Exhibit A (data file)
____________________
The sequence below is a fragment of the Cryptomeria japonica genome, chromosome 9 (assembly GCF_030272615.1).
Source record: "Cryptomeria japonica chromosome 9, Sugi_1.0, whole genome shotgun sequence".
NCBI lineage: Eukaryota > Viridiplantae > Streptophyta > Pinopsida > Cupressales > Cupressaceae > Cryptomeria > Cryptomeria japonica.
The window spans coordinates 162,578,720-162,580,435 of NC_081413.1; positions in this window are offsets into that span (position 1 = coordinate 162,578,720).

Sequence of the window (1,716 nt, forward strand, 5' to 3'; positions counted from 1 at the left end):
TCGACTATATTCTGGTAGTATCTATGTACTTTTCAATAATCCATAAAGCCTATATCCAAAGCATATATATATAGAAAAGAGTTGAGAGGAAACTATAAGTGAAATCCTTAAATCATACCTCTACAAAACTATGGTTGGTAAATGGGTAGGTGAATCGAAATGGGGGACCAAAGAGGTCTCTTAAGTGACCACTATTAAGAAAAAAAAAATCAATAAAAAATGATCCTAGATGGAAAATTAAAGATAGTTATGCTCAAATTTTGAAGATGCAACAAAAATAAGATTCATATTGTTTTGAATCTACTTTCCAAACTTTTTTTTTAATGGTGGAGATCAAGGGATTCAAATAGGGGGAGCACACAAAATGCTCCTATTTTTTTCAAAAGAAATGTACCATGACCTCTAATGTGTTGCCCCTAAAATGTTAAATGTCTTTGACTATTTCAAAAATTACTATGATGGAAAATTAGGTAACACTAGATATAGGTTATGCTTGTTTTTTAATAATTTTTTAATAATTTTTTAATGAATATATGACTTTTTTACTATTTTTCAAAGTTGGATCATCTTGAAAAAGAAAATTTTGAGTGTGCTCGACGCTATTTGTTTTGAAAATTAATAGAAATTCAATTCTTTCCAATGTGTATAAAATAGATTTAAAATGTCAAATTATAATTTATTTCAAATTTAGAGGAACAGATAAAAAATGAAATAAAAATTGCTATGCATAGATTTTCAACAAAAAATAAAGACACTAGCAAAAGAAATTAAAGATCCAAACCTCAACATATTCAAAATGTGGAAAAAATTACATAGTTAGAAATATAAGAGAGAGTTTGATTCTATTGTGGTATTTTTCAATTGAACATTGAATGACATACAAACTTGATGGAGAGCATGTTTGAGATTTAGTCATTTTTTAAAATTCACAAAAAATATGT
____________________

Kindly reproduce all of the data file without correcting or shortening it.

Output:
The sequence below is a fragment of the Cryptomeria japonica genome, chromosome 9 (assembly GCF_030272615.1).
Source record: "Cryptomeria japonica chromosome 9, Sugi_1.0, whole genome shotgun sequence".
NCBI lineage: Eukaryota > Viridiplantae > Streptophyta > Pinopsida > Cupressales > Cupressaceae > Cryptomeria > Cryptomeria japonica.
The window spans coordinates 162,578,720-162,580,435 of NC_081413.1; positions in this window are offsets into that span (position 1 = coordinate 162,578,720).

Sequence of the window (1,716 nt, forward strand, 5' to 3'; positions counted from 1 at the left end):
TCGACTATATTCTGGTAGTATCTATGTACTTTTCAATAATCCATAAAGCCTATATCCAAAGCATATATATATAGAAAAGAGTTGAGAGGAAACTATAAGTGAAATCCTTAAATCATACCTCTACAAAACTATGGTTGGTAAATGGGTAGGTGAATCGAAATGGGGGACCAAAGAGGTCTCTTAAGTGACCACTATTAAGAAAAAAAAAATCAATAAAAAATGATCCTAGATGGAAAATTAAAGATAGTTATGCTCAAATTTTGAAGATGCAACAAAAATAAGATTCATATTGTTTTGAATCTACTTTCCAAACTTTTTTTTTAATGGTGGAGATCAAGGGATTCAAATAGGGGGAGCACACAAAATGCTCCTATTTTTTTCAAAAGAAATGTACCATGACCTCTAATGTGTTGCCCCTAAAATGTTAAATGTCTTTGACTATTTCAAAAATTACTATGATGGAAAATTAGGTAACACTAGATATAGGTTATGCTTGTTTTTTAATAATTTTTTAATAATTTTTTAATGAATATATGACTTTTTTACTATTTTTCAAAGTTGGATCATCTTGAAAAAGAAAATTTTGAGTGTGCTCGACGCTATTTGTTTTGAAAATTAATAGAAATTCAATTCTTTCCAATGTGTATAAAATAGATTTAAAATGTCAAATTATAATTTATTTCAAATTTAGAGGAACAGATAAAAAATGAAATAAAAATTGCTATGCATAGATTTTCAACAAAAAATAAAGACACTAGCAAAAGAAATTAAAGATCCAAACCTCAACATATTCAAAATGTGGAAAAAATTACATAGTTAGAAATATAAGAGAGAGTTTGATTCTATTGTGGTATTTTTCAATTGAACATTGAATGACATACAAACTTGATGGAGAGCATGTTTGAGATTTAGTCATTTTTTAAAATTCACAAAAAATATGT